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The new KS2/3 MFL curriculum

The KS2/3 MFL curriculum was published this morning after a consultation period.

The key document is here. See page 213 onwards.

Clare Seccombe has done a summary of some key issues

The only significant change to the document I summarised and commented on here is that there will be a free choice of modern or ancient language at KS2 and a free choice of modern language at KS3. This seems to be in response to criticism that the original draft may have been unfair to non-native English speakers, minority languages and other modern languages which had not featured in the original list of seven. It remains a curiosity that ancient languages are acceptable at KS2, but not KS3. I would have been happier to see them out of the equation completely as they usually occupy a place in the timetable where children could be learning a modern language.

So, in essence, we still have a slim document, short on content (in striking contrast to the "pub quiz" style lists of other subjects) and effectively laying out the type of activities children would be expected to carry out. At KS2 children will be expected to write more and have a more sophisticated grasp of grammar. KS3 should build on the foundations of KS2; considerable local cooperation will be needed for this to happen. Will it? At KS3 references to grammar and topics are broad brush, but the references to literary texts, letters, poems, songs and culture are welcome. Current topics can be too dry and functional. Ultimately, the new GCSE examination will dictate what teachers do. Expect a big backwash effect, but little fundamental change in the content of courses, apart from the end of controlled assessments.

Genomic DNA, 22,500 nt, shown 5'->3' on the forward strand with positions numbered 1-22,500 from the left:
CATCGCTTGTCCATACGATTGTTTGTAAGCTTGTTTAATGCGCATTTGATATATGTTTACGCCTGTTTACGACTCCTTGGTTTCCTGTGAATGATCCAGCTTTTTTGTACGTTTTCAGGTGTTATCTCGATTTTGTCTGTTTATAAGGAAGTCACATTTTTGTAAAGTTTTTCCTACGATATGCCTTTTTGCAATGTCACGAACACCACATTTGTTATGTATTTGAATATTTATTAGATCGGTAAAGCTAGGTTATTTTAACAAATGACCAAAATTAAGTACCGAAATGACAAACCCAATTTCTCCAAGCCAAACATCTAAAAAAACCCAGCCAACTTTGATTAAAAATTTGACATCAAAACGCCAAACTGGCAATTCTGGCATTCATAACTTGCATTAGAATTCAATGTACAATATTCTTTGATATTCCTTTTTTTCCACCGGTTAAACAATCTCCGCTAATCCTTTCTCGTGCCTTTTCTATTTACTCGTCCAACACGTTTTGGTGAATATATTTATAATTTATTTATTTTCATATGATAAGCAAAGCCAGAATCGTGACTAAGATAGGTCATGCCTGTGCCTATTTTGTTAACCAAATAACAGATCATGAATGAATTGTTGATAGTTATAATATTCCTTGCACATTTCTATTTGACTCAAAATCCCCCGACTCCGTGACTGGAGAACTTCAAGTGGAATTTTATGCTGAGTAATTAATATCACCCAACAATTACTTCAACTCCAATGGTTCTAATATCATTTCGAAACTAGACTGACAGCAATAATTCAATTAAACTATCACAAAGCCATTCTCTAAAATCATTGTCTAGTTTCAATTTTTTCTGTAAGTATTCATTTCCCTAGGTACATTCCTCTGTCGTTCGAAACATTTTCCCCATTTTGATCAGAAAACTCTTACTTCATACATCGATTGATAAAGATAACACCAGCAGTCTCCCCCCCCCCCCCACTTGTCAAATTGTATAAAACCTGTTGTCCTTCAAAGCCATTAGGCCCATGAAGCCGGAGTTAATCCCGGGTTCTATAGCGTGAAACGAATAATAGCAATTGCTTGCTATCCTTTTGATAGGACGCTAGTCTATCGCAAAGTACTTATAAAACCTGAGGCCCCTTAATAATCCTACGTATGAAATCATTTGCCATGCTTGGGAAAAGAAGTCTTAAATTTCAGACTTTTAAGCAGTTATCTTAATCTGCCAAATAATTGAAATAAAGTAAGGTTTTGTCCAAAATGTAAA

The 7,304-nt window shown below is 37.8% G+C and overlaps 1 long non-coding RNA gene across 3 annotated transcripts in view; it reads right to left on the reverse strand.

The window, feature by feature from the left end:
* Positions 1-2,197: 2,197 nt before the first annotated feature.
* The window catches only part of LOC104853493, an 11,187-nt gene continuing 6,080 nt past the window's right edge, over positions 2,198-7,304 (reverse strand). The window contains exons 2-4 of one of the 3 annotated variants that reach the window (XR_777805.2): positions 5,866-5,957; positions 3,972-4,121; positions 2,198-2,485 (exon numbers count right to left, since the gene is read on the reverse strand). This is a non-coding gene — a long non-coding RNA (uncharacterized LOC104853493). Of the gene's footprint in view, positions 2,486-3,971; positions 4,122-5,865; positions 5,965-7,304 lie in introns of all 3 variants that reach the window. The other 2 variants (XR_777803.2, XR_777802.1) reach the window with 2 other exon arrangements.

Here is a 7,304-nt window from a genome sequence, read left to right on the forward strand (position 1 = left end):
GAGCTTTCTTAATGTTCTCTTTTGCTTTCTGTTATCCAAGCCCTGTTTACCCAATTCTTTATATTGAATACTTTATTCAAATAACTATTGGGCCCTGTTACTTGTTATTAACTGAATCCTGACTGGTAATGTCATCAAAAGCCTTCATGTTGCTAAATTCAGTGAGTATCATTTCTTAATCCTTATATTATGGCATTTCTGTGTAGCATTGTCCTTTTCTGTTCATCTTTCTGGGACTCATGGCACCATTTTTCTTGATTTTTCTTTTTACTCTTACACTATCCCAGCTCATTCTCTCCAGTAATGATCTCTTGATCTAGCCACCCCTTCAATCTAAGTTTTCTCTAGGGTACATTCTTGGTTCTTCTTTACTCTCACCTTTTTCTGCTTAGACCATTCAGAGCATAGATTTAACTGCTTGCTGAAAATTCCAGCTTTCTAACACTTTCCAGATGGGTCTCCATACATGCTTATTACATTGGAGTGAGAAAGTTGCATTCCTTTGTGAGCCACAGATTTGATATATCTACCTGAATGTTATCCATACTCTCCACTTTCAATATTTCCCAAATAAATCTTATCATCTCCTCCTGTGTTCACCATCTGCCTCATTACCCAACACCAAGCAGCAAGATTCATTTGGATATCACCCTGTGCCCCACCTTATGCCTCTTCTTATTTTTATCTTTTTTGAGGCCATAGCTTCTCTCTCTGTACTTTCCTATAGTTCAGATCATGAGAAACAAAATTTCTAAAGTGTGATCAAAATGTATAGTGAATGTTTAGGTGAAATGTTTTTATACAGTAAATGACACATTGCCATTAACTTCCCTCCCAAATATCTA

There remains the peculiar Govian reference to "great literature" (but not, for example, film). This will be sensibly ignored by teachers. There also remain the references to translation into and from the target language, which I consider to be an unnecessary, ideological inclusion which is too prescriptive for teachers. I thought that teachers were not going to be told how to teach, but I was apparently wrong. It has also been pointed out that there is almost no reference to intercultural understanding at KS2 - this seems like a serious omission which should have been addressed.

But these are details. The most fundamental point is surely that the national curriculum now enshrines the place of modern languages at KS2. Even though over half of publicly funded secondary schools, almost all primaries and all independents can choose to ignore the national curriculum (a totally bizarre state of affairs), it is likely that primary schools will, by hook or by crook - and certainly not with any financial help to train teachers or supply resources -  implement or enhance provision of languages. It will occupy a small amount of curriculum time and be a success where teachers are skilled and motivated, a reluctant duty elsewhere.


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